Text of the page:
Chef Leichte spun on the balls of his feet. A millisecond ago he was heading forward, and I was following him. Now we are face to face, and he pokes my chest with his finger. “Commit!” he says in a raised voice, his chef’s toque rising from his head and towering above me like the leaning Tower of Pisa. “Quit asking all these questions and cook! Commit to the recipe; if it fails, we will fix it, but realize you will probably learn more from your mistakes than if I coddle you through the process.” Continue reading
In looking for a new rib recipe for the grill, Pork in Adobo kept coming across the radar. Knowing that Filipino food is considered, by some, to be the soul food of the Pacific it became interesting.
Looking at the ingredients it was apparent, or seemed so, that this was a dish influenced by an outside culture. Just as Spam is a huge part of Hawaiian culture this looked to have some of the earmark influences of the American military. Upon a little research though you will learn that this method, adobo or to stew in vinegar, is indigenous to the Philippines.
Many of the recipes for this dish all look very similar. It is one of those dishes that doesn’t sway much from the original except for little tweaks by the individual cooks who want to alter the flavor to their liking, just as was done here.
While the ribs take time to complete the time is mostly spent unattended. It really is a simple dish that comes together easily. You can make you next cook-out amazingly simple as can be if you do this in advance.
Thai sticky rice and wok seared bok choy with oyster sauce are great with these ribs. If you want to be adventurous try replacing the ribs in this dish with fresh pork belly.
2 pork spare rib racks
1 1/2 cups unfiltered apple cider vinegar
4 tablespoons soy sauce
1 tablespoon kosher salt
5 bay leaves
1 tablespoon whole black peppercorns
20 garlic cloves, smashed and peeled
1. Place all the ingredients in a non reactive pan, large ziploc or, as I did, in a food saver vacuum bag. If you use a large pan you will need to turn the ribs every now and again making sure the ribs get a good even soak. If you get most of the air out of the ziploc you won’t need to flip the ribs but you get the idea, they need to be marinated evenly. Place the ribs in the fridge, covered if you use the pan, and let them marinate over night.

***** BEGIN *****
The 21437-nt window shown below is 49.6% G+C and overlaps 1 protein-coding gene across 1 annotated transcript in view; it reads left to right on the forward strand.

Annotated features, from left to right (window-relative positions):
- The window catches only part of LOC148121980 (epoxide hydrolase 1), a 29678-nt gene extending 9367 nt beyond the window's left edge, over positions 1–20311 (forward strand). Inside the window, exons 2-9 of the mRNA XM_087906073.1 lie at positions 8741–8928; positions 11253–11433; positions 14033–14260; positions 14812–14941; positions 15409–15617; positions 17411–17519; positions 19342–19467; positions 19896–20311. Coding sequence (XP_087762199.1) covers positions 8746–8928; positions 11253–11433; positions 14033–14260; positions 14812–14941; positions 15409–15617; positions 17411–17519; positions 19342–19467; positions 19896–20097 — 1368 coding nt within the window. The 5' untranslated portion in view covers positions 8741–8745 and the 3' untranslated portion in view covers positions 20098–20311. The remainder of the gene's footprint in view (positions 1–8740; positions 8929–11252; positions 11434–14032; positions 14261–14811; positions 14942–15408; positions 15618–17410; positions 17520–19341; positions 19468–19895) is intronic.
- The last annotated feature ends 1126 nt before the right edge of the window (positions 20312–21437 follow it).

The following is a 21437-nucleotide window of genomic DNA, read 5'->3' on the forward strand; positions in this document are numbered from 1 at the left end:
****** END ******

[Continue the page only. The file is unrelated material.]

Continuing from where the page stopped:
2. The next day remove the ribs from the fridge and if you are using a pan to marinate you are ready to go. Heat he oven to 225˚F. If you used the plastic bags remove the ribs, saving the marinade and put the ribs in a large casserole and pour the marinade over them. Cook the ribs, covered, for 2 1/2 to 3 hours. They should be tender but not falling off the bone. Remove them from the oven and let them cool. You can refrigerate them, covered, until needed. The recipe can be done up to a day in advance at this point.
3. Heat you grill for direct heat grilling. If you are ready to serve the ribs remove them from the marinade. Strain the marinade into a small sauce pan. Place the pan over medium heat. Bring to a boil and let the marinade reduce by half.
4. Brush off any peppercorns stuck to the ribs and any bay leaves as well. Brush the ribs with some of the marinade and continue to brush with the marinade throughout the grilling. Be sure to save a good amount of the marinade to use as a dipping sauce too. Grill the ribs until seared, crispy, lightly charred and hot, remember they are already cooked so grilling won’t take long. Cut the ribs into rib-lets and serve.